Sam Vimes Would be Proud

I make it a habit to try foods from time to time, especially if I thought it was yucky before — just to make sure.

When I was a kid, the concept of fried rice was appalling to me.  At 17, I got a wild hare to try it again, did, and found I rather liked it.   When I was in my early 30s, I deliberately taught myself to like broccoli and other cooked vegetables so as to set an example for my children.

I was not a steak fan at the time. There hardly seemed any point to the tough meat (Southerners, in their wonderful skill with barbecue, tend to have a bad habit of applying that cooking method to all meats and overcook many meat dishes).  Then I was convinced to try a rare steak.  Oh my word, it was like the clouds parted, the heavens opened and the choirs sang hossanahs.

I’ve always liked my eggs hard-cooked — scrambled, boiled or fried.    The same person who convinced me to try the rare steak also liked runny yolks on toast and laughed at me breaking the yolks on my fried eggs and cooking them all the way through.  On a whim, I made some eggs sunny side up and had them on toast.  Oh my…  The point of runny yolks isn’t the yolks as such, but as a spread on toast.  Tasty.

Of course the next step was buying an egg cup (I found one for $2.50.  That was worth the risk even if I didn’t like the dish)  to try soft boiled eggs and toast soldiers.  I found myself looking forward to trying it today all through my morning swim.   I’m so glad I tried it.  Delicious, I tell you.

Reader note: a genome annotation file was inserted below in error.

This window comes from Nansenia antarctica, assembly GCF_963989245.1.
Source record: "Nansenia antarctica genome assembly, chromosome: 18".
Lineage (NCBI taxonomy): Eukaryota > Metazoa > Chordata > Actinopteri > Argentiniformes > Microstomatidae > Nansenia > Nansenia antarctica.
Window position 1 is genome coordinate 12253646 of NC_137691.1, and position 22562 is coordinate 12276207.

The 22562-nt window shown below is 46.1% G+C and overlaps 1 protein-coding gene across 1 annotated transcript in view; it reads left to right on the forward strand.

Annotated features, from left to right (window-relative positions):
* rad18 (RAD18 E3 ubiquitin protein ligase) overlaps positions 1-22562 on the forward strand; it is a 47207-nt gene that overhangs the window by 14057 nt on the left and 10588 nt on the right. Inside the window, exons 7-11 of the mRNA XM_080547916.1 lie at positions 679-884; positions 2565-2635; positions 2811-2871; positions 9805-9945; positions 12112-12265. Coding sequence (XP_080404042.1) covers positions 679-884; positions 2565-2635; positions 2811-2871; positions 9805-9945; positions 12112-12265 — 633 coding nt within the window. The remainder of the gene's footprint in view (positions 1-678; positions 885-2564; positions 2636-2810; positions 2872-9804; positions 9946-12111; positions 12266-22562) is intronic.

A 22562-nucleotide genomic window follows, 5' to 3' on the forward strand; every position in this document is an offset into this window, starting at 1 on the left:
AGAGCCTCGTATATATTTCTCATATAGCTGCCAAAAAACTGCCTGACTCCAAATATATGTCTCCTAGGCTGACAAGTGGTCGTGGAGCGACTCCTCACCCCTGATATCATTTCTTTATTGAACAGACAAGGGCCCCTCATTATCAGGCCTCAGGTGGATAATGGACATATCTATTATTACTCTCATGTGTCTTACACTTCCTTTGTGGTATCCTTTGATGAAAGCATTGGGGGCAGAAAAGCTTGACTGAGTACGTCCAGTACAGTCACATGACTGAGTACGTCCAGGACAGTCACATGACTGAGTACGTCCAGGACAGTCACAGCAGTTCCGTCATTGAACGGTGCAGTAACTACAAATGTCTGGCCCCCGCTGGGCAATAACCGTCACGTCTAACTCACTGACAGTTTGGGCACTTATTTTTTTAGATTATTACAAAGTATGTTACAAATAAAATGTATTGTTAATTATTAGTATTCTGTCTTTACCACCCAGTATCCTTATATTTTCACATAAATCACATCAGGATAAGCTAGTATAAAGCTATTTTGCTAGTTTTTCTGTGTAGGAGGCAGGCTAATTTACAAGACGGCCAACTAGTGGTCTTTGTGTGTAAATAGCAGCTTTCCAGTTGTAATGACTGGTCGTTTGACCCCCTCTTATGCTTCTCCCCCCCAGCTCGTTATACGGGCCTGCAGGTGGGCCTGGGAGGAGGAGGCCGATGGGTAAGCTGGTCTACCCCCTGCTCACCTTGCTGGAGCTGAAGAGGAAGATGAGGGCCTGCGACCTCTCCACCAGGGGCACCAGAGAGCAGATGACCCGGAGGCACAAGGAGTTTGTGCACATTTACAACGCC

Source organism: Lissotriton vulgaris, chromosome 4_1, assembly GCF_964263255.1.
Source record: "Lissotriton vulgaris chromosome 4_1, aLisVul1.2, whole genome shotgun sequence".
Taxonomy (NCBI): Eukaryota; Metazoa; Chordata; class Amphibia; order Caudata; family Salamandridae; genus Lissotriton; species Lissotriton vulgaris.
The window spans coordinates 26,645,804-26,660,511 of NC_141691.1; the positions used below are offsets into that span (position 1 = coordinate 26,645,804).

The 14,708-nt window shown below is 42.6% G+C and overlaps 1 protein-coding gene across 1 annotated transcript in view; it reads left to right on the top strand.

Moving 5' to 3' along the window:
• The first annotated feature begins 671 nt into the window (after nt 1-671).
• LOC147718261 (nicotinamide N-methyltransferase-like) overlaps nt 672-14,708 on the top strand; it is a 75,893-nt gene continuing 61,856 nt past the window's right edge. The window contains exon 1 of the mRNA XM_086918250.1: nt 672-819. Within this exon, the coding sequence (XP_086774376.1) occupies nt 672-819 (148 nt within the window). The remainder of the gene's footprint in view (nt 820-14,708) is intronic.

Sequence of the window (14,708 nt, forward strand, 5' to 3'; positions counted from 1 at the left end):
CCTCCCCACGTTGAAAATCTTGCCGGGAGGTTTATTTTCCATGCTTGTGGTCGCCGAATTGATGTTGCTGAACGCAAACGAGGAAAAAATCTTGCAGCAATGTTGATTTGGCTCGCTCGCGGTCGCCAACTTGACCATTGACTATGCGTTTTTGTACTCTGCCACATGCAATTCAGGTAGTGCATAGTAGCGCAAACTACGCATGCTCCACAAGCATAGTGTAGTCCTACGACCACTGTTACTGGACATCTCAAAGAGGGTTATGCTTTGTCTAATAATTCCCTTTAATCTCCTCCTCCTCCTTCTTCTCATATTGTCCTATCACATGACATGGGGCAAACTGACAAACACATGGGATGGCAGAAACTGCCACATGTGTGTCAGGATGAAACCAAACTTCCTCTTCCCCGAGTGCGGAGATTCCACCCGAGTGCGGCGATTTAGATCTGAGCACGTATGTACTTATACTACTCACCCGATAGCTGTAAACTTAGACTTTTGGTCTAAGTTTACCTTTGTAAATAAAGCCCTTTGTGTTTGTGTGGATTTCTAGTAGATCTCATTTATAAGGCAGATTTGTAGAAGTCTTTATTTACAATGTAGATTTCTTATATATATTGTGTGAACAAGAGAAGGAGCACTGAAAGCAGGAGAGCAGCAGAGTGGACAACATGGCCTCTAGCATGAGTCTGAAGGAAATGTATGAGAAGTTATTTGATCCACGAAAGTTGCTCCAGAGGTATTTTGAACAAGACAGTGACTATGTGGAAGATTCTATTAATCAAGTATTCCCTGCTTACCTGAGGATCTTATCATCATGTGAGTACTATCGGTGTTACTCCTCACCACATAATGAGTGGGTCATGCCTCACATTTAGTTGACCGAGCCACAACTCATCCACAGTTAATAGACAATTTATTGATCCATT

If you’re an American, you may never have heard of the concept of a soft boiled egg in an egg cup with toast soldiers.  I tend to think of it as British, having first encountered the concept in Terry Pratchett novels, but I’ve since read that other countries like them, too.   A soft-boiled egg is simple:  the white is cooked, but the yolk is still warm and runny (don’t shudder yet).  You put the egg in an egg cup, cut the top off, shake on a little salt and pepper, then dip strips of toast (soldiers) into the yolk. Afterwards, you just scoop out the white.  Ideally you should have an egg spoon for this, but my normal teaspoon with my flatware worked just fine.

It’s wonderful comfort food and doesn’t take much time to make.

One Reply to “Sam Vimes Would be Proud”

  1. My version is Ukrainian. And delicious – it was a special treat my grandfather used to make.

    Except we used a LOT of salt.

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